DOC NYC and New York Women in Film & Television presented the International premiere of The Feminist: a Swedish Inspiration on Saturday, November 10 at Cinepolis Chelsea. Produced by Helene Granqvist and directed by Hampus Linder, the documentary is an intimate portrait of Gudrun Schyman—a living icon among feminist supporters in Sweden. As a candid politician, she does not hide her difficulties in balancing family life, alcoholism and the multitude of barriers she has had to overcome as a feminist politician.
Schyman has already disrupted the gender norms by founding Europe’s first feminist party, Feminist Initiative (Fi). She continues to inspire both men and women by debunking myths and bringing clarity to the definition of the word: feminist.
After the screening, Gudrun Schyman (GS) and Hampus Linder (HL) grace the stage of the theater for a Q and A session moderated by Melissa Silverstein (MS).
MS: In the film, you say that the Answer to Fascism and Nationalism should be feminism, could you explain this?
GS: The Ideological base of Nationalism is military forces, family policies, typical gender roles, and the ideal “white” societal norms. Feminism is the opposite. It is about antimilitarism and open borders. When we work for gender equality, we work for equality in other groups too.
MS: Hampus, what prompted you to make this movie?
HL: I got into politics at 18, and Gudrun was center of the political landscape then. She is like a cat with 9 lives; so many things happened, but she managed to return time and time again. She helped me gain knowledge and look at things differently.
MS: What is it about Sweden that makes it so different and able to move the conversation forward?
GS: There isn’t a huge difference. Sweden is seen as a place of gender equality and in some areas it is—there are more women working. However, the gender pay gap is still there, so is the idea that their main responsibility is children, and the problem of representation in business and private sectors. And yes, the “me too” movement happened in Sweden too! I am not surprised by the facts, but I am surprised that others are surprised. So many women told the same story at the same time. We have the same problems because our basic thinking is still patriarchal.
MS: What is the role of men in this movement?
GS: I have hope about men. When we started Fi, 10% of our supporters were men. Now they stand at 25%. These are primarily young men who don’t want to enter the patriarchal society, or those above the age of 60 who have had their careers, have nothing to lose, and whose daughters have educated them.
MS: Could you talk a little about the young women who have joined the initiative?
GS: Even though in 2014 we lost the election, a feminism wave happened in society that we did not produce. A lot of happenings made people conscious of women’s situations in society. The people who wanted to make a difference saw Fi as the place to go to make this difference. However, a lot of the people who joined were activists, so they didn’t stay long and went on to join other causes. Sadly, we are now back to 0.4 percent due to the backlash.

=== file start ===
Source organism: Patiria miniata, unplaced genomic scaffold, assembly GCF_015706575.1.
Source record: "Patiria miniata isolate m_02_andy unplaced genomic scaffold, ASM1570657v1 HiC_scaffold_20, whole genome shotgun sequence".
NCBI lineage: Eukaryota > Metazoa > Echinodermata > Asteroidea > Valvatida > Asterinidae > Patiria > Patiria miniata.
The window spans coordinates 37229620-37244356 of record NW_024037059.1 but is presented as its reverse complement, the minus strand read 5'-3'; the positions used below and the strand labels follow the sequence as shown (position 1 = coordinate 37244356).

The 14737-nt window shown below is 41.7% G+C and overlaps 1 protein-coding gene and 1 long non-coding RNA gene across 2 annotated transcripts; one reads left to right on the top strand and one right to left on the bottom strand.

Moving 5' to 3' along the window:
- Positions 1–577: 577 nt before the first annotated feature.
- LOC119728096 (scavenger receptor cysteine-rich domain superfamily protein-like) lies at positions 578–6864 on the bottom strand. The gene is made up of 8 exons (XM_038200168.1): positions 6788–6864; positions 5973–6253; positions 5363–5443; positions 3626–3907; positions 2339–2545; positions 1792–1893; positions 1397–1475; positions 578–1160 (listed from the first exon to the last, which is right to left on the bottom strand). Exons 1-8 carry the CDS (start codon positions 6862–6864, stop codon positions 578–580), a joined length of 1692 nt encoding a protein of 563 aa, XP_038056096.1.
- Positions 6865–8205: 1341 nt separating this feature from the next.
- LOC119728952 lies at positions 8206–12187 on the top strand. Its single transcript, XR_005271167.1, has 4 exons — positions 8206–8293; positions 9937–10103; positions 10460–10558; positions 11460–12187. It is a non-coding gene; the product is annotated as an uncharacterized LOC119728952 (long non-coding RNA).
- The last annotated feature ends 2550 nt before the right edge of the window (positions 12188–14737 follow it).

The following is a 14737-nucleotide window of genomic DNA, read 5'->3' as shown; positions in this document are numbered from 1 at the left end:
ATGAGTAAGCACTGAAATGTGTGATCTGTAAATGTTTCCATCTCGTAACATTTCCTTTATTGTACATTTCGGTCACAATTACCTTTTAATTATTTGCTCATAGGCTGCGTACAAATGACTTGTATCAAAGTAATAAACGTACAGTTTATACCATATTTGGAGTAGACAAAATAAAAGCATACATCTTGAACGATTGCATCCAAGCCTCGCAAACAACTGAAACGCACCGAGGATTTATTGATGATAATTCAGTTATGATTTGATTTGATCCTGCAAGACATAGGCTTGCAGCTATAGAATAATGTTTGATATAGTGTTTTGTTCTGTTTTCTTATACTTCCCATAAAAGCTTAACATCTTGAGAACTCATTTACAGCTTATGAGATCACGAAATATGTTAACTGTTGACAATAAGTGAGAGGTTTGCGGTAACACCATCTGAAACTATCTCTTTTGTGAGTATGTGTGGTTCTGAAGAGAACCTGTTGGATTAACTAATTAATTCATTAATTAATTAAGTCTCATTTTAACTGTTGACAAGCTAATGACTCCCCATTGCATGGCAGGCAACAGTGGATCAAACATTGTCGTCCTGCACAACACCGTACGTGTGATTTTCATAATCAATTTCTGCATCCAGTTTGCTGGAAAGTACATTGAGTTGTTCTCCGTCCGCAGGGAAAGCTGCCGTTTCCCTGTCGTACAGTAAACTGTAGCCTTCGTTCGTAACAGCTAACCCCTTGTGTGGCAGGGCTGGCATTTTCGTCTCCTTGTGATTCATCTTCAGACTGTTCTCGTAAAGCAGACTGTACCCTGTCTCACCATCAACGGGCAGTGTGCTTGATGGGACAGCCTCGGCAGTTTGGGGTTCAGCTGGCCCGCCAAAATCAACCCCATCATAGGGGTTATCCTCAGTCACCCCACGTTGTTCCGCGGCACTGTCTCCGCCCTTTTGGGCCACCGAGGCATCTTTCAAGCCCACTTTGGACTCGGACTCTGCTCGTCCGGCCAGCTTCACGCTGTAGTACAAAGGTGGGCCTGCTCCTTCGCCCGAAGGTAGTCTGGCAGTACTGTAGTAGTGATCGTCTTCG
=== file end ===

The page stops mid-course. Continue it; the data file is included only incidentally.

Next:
HL: There has been a lot of change though. Now 47 percent men and women call themselves feminists. This number used to be 16 percent.
GS: Right now, people are scared of the political landscape. When people get scared, they take a step back. In these situations, people vote for a safer choice—for someone who will definitely enter Parliament. So even though so many people wanted to see Feminist Initiative in Parliament, they didn’t dare vote for us. But there is no denying that now, almost every political party in Sweden writes that they are feminists. We won the battle about the word. Now we are in a position where we can talk about feminist policies.
MS: The movie showed this as a grassroots activist campaign. We also saw the amount of sacrifice that went into it through the conversations with your daughter, Anna Westman (AW).
AW: We never talked about these issues earlier on. I wasn’t ashamed, but I was sad. When I heard Hampus was going to make the film, I wasn’t ecstatic. Everyone in Sweden already knew about our situation at home, and I wondered if this is what my life was always going to be about. But later on, it felt nice to finally be able to talk about everything with my mother. Actually, many people have a relative who is an alcoholic. When I was a child, I found it very tough to have such a busy mother. But now, I am very happy about it. I realized that I was upset at her for being the type of person to come to a parents’ meeting in a skirt and heels*, but I am also now wearing the same.
MS: Was it a difficult decision to be part of the film?
GS: No, because it started with “Could I film one home party event?” Then gradually more and more events got filmed. After which I said that if he could take care of himself, he could film what he wanted. No one knew that it would take four years, but my husband was also a documentary filmmaker, so I was used to it. Watching it was not easy, as we were revisiting a lot of our past. This has all been a huge part of our lives and it was not an easy process.
HL: During our first year of filming, the film’s direction was not very clear. Alcoholism was not a planned part of the film. But personal and political lives are so connected, so it became part of the final product.
GS: This film has shown that there was a history to the entire process and now I can take a small step back and rest a little. I will be starting an academy to educate young female politicians, so our work will all still continue.
(C) Katusha Jin (11/11/18) FF2 Media
*The questions and responses have been adjusted to fit the format of the article.